At 3:43 a.m. and at 5:13 a.m., Moscow time, Prigozhin claimed that Wagner forces had shot down two Russian military helicopters that tried to attack them.

At 5:23 a.m., local news sources in Rostov-on-Don reported that the city administration and the regional law enforcement and security agency headquarters had been "cordoned off by unknown people in military camouflage."

By 7:30 a.m., Wagner mercenaries and Prigozhin entered the Southern Military District headquarters and began negotiations with deputy Russian Defense Minister Yunus-bek Yevkurov. By that time, all military facilities in Rostov-on-Don were reportedly controlled by Wagner.

At 9:56 a.m., the Wagner-friendly telegram channel GreyZone published photos of unarmed people in uniform at the Bugaevka border crossing between the partly Russia-occupied Ukrainian Lugansk region and Russia’s Voronezh region. It commented:

"180 Russian soldiers and employees of law enforcement agencies agreed not to interfere with the action of Russian volunteers from the Wagner Group and laid down their arms."

Around 9:56 a.m., Wagner forces began to march toward Moscow from the Rostov and Voronezh regions. Tanks, armored vehicles, anti-aircraft guns and civilian trucks were used to transport thousands of rebellious mercenaries. The column was reportedly periodically attacked by Russian military helicopters, some of which were shot down by Wagner's air defenses.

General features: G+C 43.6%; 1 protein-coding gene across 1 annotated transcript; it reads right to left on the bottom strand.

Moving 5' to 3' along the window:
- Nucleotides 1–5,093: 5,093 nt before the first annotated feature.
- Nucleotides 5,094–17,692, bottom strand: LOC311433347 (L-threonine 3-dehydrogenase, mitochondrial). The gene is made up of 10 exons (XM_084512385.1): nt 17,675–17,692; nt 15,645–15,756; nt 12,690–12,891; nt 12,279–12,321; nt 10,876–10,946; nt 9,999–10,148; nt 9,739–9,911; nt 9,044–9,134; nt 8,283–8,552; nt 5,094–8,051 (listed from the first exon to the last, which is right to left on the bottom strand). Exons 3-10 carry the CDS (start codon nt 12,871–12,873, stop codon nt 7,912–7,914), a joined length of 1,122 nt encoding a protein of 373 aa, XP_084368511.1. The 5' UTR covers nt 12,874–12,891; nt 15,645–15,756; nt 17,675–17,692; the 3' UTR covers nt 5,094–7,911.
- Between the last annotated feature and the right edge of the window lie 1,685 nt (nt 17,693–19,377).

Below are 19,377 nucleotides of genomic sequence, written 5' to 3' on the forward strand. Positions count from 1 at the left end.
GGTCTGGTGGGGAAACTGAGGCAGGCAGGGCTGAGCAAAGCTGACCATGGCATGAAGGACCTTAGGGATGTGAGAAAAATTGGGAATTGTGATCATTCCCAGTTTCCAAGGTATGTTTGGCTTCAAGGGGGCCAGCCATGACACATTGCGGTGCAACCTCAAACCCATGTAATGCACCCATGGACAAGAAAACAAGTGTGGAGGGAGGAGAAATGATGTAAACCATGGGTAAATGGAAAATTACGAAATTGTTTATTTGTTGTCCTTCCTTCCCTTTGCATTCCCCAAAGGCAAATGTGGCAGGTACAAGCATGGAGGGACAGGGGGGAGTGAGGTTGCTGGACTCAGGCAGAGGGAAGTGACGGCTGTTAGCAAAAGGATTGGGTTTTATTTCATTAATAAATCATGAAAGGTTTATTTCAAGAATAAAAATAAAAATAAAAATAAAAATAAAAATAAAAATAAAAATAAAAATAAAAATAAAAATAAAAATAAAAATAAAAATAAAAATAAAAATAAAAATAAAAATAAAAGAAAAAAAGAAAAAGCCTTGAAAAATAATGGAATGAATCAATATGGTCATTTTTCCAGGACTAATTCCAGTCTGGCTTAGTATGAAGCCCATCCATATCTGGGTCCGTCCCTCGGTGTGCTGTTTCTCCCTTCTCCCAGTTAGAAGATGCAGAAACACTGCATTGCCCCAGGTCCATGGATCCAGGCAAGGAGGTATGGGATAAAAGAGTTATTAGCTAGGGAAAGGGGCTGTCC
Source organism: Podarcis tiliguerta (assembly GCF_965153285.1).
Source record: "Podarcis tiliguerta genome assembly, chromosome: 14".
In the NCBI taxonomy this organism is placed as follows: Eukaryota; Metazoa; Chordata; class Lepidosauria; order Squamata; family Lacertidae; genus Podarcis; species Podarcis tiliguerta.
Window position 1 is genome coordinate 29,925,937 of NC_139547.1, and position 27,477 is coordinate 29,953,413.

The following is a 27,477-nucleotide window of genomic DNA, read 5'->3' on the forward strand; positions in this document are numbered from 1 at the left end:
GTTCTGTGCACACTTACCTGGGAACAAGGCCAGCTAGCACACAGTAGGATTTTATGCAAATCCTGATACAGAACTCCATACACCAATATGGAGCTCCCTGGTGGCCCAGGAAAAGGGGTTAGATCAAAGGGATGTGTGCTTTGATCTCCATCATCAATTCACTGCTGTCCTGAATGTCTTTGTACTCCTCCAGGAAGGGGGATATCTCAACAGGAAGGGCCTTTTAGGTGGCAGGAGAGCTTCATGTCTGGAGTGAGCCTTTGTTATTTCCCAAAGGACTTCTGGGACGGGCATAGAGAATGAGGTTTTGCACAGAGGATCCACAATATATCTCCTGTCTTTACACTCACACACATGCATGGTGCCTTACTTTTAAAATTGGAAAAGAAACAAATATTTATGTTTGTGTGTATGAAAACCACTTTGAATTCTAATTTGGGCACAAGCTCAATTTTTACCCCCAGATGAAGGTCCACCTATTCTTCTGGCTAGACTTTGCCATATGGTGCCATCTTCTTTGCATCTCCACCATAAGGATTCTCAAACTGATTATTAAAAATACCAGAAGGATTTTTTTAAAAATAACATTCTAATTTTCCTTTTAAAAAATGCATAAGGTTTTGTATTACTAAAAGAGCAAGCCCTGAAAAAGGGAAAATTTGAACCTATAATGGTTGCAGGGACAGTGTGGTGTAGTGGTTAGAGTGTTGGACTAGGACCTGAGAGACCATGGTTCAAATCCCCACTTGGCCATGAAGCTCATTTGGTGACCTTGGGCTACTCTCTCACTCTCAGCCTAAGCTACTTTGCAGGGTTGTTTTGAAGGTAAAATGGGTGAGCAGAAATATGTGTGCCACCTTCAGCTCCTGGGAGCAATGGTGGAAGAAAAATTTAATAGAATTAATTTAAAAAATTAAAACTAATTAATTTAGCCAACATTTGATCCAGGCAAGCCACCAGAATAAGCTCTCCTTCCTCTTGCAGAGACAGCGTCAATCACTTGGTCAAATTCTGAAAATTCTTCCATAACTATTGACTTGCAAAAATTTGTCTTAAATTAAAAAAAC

According to Ukrainian authorities, Wagner forces shot down six Russian helicopters and a plane on June 24. At least 13 Russian military personnel were killed, according to Russian military bloggers.

By 9:57 a.m., Wagner forces occupied military facilities in Voronezh, a city with a population of more than a million. “Everything is like in Rostov,” a source close to the central office of the FSB told the BBC, adding that the FSB did not “have a specific plan to suppress the Wagner rebellion yet.”

Wagner forces proceeded to the Lipetsk region, where the authorities were deliberately digging holes on the highway with the help of excavators, as well as blocking the roads with trucks and buses to prevent the column from advancing toward Russia’s capital.

In Moscow, Mayor Sergei Sobyanin ordered a counterterrorism operation regime in the city, including a curfew, limiting all transportation and putting the security forces on high alert. South of Moscow along the Oka River, the military established defensive lines and barricaded bridges.

At 10:06 a.m., the Kremlin released a Putin video address in which he called Prigozhin's "mutiny" treason and betrayal.

At 2:16 p.m. Putin's plane reportedly took off from Moscow in the direction of one of the presidential residences in the Tver region. Airplanes carrying Mishustin, his deputy Denis Manturov, and Arkady Rotenberg, a billionaire close to Putin, also departed from Moscow.

At 8:25 p.m., with Wagner troops some 200 kilometers (about 124 miles) from Moscow, Prigozhin unexpectedly announced that he agreed to halt the "march for justice."

According to Belarusian leader Alexander Lukashenko, the Wagner group abandoned its plans to enter Moscow after he brokered safety guarantees for all its members with Putin and offered Prigozhin a safe haven in Belarus.